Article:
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Fri, 10 July 2020

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Election watchdogs demand major overhaul of campaign rules amid fears over Brexit vote

Election watchdogs demand major overhaul of campaign rules amid fears over Brexit vote

Emilio Casalicchio

3 min read

UK election watchdogs have today demanded a massive overhaul of campaign laws to boost the transparency of electoral ads and crack down on meddling from overseas.


The Electoral Commission has requested an uplift in the maximum fines they can dole out to rule-breakers and better systems to police under-the-radar social media campaigning.

The call comes amid fears of Russian attempts to swing elections worldwide and concerns about secretive data firms appealing to sympathetic voters directly through Facebook.

Social media campaigning has become a major battlefront for any political effort - but laws have failed to keep up with the changing landscape, leaving a massive gap in electoral transparency.

Many of the fears were stoked in the wake of the EU referendum campaign, with campaigners facing allegations of spending breaches and using secretive online methods.

The Electoral Commission said laws should be changed to ensure all online material produced by political sources have an imprint to show who created them.

It said campaigners should be forced to provide more detailed information about spends online, and urged social media firms to clearly label political material.

The watchdog also demanded more powers to seize evidence during probes, and to boost the £20,000 maximum fine per offence it can impose on those who breach the rules.

It also requested new checks to ensure foreign cash is not being used to influence UK elections and referendums - after fears Russia may have paid for social media ads during the Brexit race.

Sir John Holmes, Chair of the Electoral Commission, said: “Urgent action must be taken by the UK’s governments to ensure that the tools used to regulate political campaigning online continue to be fit for purpose in a digital age.

“Implementing our package of recommendations will significantly increase transparency about who is seeking to influence voters online, and the money spent on this at UK elections and referendums.”

He told the BBC: "What we are seeing is digital campaigning and use of social media exploding in all directions - that is why we think the rules need modernising and clarifying."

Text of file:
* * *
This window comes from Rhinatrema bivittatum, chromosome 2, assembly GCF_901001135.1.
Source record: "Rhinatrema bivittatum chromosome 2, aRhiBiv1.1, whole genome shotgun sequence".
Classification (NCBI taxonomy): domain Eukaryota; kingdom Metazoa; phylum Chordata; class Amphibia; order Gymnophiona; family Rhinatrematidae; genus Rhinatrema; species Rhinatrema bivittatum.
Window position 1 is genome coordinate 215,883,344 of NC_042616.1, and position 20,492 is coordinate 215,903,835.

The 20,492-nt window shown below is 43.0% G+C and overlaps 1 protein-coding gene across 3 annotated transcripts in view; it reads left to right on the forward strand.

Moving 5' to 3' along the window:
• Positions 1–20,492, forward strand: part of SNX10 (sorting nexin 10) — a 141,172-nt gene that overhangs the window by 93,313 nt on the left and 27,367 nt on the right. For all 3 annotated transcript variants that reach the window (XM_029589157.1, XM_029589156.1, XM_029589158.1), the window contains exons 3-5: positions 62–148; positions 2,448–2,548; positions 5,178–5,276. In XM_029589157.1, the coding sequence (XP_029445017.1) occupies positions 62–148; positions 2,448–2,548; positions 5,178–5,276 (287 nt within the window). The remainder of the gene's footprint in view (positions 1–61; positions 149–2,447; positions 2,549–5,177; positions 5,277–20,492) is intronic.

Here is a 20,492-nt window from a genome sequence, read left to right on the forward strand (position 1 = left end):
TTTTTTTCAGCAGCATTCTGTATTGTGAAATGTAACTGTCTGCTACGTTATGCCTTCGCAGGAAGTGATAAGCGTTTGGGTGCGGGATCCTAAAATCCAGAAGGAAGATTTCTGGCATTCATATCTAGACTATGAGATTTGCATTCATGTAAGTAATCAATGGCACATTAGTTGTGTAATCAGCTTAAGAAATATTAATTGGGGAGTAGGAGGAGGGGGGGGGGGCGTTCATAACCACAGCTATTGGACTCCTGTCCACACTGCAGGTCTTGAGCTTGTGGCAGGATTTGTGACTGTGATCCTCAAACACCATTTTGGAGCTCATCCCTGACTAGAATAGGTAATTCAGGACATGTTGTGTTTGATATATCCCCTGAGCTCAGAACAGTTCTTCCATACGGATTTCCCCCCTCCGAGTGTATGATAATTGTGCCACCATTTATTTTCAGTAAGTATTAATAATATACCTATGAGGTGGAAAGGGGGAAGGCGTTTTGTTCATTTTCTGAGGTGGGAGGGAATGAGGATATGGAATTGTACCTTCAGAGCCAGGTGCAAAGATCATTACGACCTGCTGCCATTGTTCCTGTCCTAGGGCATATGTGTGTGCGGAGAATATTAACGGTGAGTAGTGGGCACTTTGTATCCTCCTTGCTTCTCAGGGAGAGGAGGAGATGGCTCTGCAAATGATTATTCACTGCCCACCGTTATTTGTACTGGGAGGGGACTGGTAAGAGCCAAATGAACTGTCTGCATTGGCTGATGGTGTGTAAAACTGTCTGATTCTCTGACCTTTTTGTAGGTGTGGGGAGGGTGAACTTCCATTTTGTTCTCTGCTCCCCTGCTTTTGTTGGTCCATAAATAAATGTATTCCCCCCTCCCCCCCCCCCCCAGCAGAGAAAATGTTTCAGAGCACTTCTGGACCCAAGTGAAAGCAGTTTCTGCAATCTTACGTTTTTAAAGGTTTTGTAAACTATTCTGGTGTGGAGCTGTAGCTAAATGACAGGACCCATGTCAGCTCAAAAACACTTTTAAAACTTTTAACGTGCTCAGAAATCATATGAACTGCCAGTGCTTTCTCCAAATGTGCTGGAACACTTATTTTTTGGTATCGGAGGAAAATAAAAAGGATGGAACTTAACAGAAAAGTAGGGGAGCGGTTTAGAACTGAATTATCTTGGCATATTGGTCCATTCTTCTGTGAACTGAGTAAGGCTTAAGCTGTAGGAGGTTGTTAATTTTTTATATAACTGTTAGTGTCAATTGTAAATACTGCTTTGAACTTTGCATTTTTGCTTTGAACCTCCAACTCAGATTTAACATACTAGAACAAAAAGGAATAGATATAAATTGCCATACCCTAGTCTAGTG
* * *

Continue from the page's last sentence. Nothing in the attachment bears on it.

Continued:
The concerns around online transparency exploded in the wake of the EU referendum, during which the official Vote Leave campaign spent a huge quantity of its funds on digital campaigning.

It used Canadian firm AIQ to send out highly-targeted Facebook adverts to swing voters based on data about their personalities. The ads - used by all major campaign groups - go under the radar of the general public.

AIQ has links to the parent company of controversial consultancy, Cambridge Analytica - another firm which used targeted online ads for Donald Trump during the 2016 US presidential race and in other votes around the world.

British data watchdogs searched the Cambridge Analytica offices after it was accused of improperly obtaining data about 87 million Facebook users. The company has since shut down. 

Meanwhile, both official campaigns during the EU referendum have been accused of shuffling cash between related campaign organisations, most of which ended up in the hands of digital content producers.

And the unofficial Brexit group Leave.EU was fined £70,000 for failing to report tens of thousands in spending during the campaign and inaccurately reporting some £6m in loans from its founder Arron Banks.

A Cabinet Office spokesperson said: 'The government is committed to increasing transparency in digital campaigning, in order to maintain a fair and proportionate democratic process, and we will be consulting on proposals for new imprint requirements on electronic campaigning in due course."

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